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Keep Expenses Under Control: The Delicate Balance Between Sales and Expenses

As we are all aware by now, the current economy is not great. Accordingly, your sales are probably not what you would like them to be. Similarly, your expenses are also probably not what you would like them to be.
If your sales and gross profits are declining, are your total expenses decreasing proportionately? If not, it’s time to review your income statement. Print your income statement in a format with the last 12 months side-by-side in detail by account. Once you have this report, preferably in Excel format, you can compare your sales, cost of sales, gross profits and expenses by month to determine the trend. You can insert additional columns between the months so you can calculate the gross profit percentages by month to determine if your sales categories, as a percentage of total sales, have changed dramatically. Your expenses should be reflected as a percentage of sales or gross profits.

Now that you have the above data calculated and reviewed, move on to your total expenses. There are different types of expenses. The first type is selling, or variable, expenses. These expenses are amounts which are directly related to sales and inventory carrying costs, such as sales salaries and commissions, advertising, and floor plan interest expense. These expenses should change proportionately to your sales and gross profits with small variations. If you are overstocked on inventory both before and after your month in question, then floor plan interest expense may still be high even though your sales are consistent.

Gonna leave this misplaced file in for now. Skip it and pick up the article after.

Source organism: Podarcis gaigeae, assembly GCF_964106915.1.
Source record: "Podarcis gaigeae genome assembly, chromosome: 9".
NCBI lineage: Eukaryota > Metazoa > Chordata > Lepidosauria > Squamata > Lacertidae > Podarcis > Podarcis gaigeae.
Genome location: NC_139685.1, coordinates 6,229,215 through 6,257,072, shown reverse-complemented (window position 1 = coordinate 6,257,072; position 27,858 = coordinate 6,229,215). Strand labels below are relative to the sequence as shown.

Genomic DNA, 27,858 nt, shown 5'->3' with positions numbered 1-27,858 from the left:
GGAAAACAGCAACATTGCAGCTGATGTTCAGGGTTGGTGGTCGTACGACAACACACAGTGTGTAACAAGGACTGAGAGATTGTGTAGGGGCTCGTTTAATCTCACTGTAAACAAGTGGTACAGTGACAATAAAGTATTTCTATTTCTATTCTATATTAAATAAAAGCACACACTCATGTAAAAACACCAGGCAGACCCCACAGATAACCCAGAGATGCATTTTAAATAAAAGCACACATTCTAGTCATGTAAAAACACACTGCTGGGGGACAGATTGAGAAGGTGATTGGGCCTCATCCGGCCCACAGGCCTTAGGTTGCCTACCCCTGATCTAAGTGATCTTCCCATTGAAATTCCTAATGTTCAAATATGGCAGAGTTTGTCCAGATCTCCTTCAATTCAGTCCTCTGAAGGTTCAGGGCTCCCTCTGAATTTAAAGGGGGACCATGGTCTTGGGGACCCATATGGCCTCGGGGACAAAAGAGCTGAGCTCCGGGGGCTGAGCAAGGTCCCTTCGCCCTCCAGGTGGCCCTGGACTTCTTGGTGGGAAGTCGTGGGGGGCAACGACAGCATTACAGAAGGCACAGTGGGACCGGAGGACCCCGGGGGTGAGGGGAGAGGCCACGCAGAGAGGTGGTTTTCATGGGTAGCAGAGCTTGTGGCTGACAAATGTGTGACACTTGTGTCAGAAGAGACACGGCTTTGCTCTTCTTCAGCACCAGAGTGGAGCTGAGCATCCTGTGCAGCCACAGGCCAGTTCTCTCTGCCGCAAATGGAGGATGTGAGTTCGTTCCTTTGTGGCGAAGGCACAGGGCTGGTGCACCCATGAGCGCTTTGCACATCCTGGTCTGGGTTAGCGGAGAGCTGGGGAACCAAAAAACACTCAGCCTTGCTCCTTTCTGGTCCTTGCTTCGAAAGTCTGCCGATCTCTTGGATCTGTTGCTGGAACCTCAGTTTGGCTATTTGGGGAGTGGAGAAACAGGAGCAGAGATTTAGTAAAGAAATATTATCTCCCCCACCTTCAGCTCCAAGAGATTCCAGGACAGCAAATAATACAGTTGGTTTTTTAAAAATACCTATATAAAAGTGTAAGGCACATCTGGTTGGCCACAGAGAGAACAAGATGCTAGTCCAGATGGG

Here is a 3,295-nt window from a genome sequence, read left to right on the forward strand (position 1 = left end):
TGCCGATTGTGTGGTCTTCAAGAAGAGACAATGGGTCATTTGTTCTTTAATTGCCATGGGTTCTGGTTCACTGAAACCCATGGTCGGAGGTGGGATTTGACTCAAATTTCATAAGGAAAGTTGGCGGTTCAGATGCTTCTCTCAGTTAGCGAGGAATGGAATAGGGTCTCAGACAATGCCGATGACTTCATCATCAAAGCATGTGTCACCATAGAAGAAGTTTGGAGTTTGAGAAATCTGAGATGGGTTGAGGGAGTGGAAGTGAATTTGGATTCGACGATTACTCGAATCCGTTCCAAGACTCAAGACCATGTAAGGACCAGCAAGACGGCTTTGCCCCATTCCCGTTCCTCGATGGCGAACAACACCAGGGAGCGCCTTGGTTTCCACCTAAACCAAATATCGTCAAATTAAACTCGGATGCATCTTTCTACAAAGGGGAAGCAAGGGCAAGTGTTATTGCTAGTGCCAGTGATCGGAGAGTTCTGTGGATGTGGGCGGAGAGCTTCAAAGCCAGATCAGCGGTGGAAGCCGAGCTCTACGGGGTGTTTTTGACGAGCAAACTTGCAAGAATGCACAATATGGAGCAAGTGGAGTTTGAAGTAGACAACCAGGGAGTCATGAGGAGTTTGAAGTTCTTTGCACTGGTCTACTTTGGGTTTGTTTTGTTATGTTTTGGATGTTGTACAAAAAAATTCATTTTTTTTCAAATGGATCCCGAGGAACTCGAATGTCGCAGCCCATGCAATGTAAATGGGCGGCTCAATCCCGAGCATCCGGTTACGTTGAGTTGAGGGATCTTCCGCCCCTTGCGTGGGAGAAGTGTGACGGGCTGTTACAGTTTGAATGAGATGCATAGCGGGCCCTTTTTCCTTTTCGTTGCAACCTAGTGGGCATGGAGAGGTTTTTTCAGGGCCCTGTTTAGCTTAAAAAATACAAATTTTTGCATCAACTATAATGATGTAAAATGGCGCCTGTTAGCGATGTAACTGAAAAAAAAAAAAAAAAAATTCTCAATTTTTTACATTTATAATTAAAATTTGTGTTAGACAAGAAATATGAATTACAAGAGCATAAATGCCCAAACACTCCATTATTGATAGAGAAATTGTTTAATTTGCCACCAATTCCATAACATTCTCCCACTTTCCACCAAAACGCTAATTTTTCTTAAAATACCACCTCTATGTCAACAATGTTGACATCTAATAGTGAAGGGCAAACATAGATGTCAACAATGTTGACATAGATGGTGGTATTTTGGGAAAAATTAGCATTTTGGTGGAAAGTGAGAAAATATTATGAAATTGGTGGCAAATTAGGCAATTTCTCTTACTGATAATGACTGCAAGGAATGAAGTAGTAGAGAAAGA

If sales commissions are higher as a percentage of sales or gross profits, this could indicate you paid more spiffs than normal or your average gross profits are lower than normal and you paid out some minimum commissions as a guarantee to your sales people.

Advertising is normally an expense that is decided upon before any sales are created, whereas commissions are paid after the sale. Since advertising dollars are spent in anticipation of future sales, hopefully they create enough sales to pay for the expense. If they don’t create enough sales, then advertising expense as a percentage of sales or gross profit will be higher.

The next type of expense is operating, or fixed, expenses. These expenses tend not to change in relation to sales or gross profits. Some examples of these are clerical salaries, dealer salaries, rent, utilities, insurance, payroll taxes, outside services, telephone, real estate taxes, supplies, depreciation and repairs. If sales and gross profits decrease, then these expenses will be higher as a percentage of sales and grosses. This is normal. To achieve lower fixed expenses, you can review the detail transactions that make up these expenses. Are any of them controllable? You can put off additional expenditures that are occasional or are not required every month.